China Unsolved: The Black Dahlia of Nanjing

China’s closest equivalent to the infamous Los Angeles Black Dahlia case (in circumstances, if not notoriety) has sparked much detective work among industrious netizens.

China Unsolved is a SupChina weekly series profiling China’s most notorious unsolved mysteries.

More than 20 years later, police still claim to have no idea what happened to 19-year-old Diao Aiqing, whose body was chopped into more than 2,000 pieces and distributed around her Nanjing campus.

Images by Katie Morton


It’s an urban myth known to practically every native of Nanjing, and many more besides — though in this case, the tale is true. On a winter’s morning following heavy snowfall, a young street-cleaner came across a parcel of freshly butchered meat in the melting frost. But after taking it home to clean, the woman was shocked to discovered, among the dozens of juicy cuts, a set of human fingers.

The first of what would eventually total over 2,000 pieces of a carefully dissected female body was discovered on January 20, 1996, in the former southern capital of Nanjing. Police said they had been carefully placed in plastic sacks or wrapped in blankets, scattered in locations around the city’s namesake university.

Identifying the victim as 19-year-old student Diao Aiqing 刁爱青 was a grim task. Diao had been just three months into her freshman year at the Adult Education College of Nanjing University when she’d gone missing. Her family finally learned of her sudden disappearance when police showed up at their door over a week later. Relatives were only able to identify what remained of the teenager from a mole “the size of a mung bean” on her right cheek.

Police were at a loss about what had happened in those nine days since Diao had angrily left her dorm, saying she was going for a walk. She’d argued with her roommates over a petty infraction that university administrators had chosen to collectively punish the dorm for, but Diao’s fellow students had no serious motive nor explanation for how or why she would meet such a gruesome demise. And the remains, such were their piecemeal state, offered few clues.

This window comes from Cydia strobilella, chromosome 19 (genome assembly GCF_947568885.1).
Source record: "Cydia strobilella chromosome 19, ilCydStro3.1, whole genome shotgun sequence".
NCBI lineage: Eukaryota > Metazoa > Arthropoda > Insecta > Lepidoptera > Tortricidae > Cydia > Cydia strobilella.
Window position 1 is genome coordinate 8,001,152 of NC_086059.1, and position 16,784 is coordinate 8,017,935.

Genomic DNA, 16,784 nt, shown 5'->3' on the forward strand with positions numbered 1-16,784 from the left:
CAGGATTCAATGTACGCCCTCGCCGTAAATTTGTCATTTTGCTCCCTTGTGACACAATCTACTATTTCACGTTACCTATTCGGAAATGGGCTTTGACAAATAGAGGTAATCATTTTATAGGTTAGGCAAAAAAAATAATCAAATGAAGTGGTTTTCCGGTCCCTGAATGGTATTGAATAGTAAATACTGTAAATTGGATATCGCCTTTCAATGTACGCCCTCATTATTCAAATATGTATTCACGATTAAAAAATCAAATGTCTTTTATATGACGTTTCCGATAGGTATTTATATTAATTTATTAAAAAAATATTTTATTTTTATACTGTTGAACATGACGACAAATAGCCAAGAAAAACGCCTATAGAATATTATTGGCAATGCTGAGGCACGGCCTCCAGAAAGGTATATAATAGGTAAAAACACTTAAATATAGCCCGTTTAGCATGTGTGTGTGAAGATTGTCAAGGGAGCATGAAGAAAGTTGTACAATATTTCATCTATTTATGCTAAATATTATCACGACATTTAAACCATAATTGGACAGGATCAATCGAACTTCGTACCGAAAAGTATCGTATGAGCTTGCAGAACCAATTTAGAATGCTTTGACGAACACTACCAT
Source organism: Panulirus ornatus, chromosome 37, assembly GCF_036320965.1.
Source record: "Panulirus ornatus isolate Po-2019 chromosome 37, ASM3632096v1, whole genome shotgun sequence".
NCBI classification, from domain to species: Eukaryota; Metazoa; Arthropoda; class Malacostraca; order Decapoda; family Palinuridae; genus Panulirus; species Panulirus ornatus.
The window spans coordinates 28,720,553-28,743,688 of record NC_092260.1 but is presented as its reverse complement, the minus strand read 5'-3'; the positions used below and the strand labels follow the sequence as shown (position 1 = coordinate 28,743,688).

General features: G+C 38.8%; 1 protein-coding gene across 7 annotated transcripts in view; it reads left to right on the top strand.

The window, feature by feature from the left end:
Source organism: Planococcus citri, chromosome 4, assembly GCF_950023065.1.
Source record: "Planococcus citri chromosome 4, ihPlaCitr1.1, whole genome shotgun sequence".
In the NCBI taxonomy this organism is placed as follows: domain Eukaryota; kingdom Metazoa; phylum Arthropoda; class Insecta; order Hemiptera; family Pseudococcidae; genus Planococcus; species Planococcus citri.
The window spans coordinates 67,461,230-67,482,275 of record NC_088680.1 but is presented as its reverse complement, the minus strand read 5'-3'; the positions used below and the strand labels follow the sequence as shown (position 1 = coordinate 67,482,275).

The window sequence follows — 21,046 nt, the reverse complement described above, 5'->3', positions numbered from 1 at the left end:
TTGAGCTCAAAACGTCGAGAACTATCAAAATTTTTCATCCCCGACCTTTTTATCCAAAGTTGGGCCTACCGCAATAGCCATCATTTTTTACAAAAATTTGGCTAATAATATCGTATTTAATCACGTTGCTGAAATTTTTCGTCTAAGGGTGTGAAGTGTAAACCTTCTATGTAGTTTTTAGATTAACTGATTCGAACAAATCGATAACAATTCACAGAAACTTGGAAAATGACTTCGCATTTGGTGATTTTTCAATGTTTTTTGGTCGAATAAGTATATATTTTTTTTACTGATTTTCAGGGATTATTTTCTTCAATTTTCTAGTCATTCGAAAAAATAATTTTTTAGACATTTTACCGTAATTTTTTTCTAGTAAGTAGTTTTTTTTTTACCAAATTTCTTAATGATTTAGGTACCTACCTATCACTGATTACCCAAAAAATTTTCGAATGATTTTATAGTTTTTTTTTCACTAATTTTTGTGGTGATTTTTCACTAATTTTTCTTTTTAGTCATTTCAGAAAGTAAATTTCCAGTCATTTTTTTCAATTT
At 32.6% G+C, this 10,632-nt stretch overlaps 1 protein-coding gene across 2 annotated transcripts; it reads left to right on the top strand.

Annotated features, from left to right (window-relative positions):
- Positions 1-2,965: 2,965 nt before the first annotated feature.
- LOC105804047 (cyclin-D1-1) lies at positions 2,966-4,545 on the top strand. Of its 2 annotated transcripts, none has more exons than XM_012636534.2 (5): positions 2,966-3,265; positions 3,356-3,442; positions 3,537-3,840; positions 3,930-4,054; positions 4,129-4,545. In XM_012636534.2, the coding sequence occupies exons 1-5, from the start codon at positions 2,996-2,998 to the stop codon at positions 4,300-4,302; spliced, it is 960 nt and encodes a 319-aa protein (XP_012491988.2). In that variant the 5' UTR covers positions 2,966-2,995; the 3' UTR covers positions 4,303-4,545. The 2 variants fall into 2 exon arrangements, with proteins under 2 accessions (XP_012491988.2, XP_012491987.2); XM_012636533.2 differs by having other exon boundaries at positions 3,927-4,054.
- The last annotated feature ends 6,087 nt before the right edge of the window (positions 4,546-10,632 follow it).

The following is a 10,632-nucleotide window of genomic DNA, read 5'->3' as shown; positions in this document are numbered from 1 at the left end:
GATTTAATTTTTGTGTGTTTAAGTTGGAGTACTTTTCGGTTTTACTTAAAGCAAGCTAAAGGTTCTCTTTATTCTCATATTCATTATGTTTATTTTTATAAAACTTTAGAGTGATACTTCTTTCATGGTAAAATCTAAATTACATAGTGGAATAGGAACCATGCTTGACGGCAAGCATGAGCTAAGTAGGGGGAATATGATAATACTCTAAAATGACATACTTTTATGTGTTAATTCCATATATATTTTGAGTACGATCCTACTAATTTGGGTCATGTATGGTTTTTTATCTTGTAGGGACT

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Still, the manner of disposal offered its own key lead: The body had been sliced up and dismembered in such a careful, professional manner that, investigators believed, such dispatch could only have been the work of someone who knew what they were doing, a person with intimate practical knowledge of anatomy: a butcher, perhaps, or surgeon. But there was something else, too, that the public wasn’t initially told about: Many of the body parts and organs, including Diao’s head, had been cooked for several days — an effort to destroy forensic evidence, perhaps, or did it indicate a more ghoulish agenda?

Dai had sported a modest, boyish haircut and was wearing a red jacket when she went missing, publicized in a portrait first shown in the Yangtze Evening News, and it didn’t take long for rumors to spread. Panicked, some feared believed that a maniac was on the loose, one with a penchant for short-haired females wearing red.

Adding to this propaganda problem, the police had a major national case on their hands — yet barely any information about the victim to build an investigation.

Diao Aiqing had reportedly been shy to the point of isolation; she’d come from a family of modest means in rural Jiangsu, and had struggled to qualify for the placement. Moreover, the young woman had barely spent 100 days in the city, making few proper acquaintances. No one seemed to know much about who she really was. Diao had told fellow students she’d intended to take a stroll, and had likely gone off-campus; it was difficult to imagine such an unassuming woman could have been killed in a strange city for personal reasons.

Then there was the mystery of the “meat packages.” In the initial months, the investigation focused on the killer’s professionalism, the care taken in  dismemberment. But none of these promising possibilities seemed to bear any fruit. There were certainly suspects — for a while, one medical student was widely reckoned to be the culprit — but never enough evidence. The “Nanjing 1-19 Incident” or “1-19 Dismemberment Case,” as it was officially known, would eventually involve both local and provincial security departments, as well as the Nanjing University Community Committee, a situation that may have hindered the sharing of information as much as helped gather it.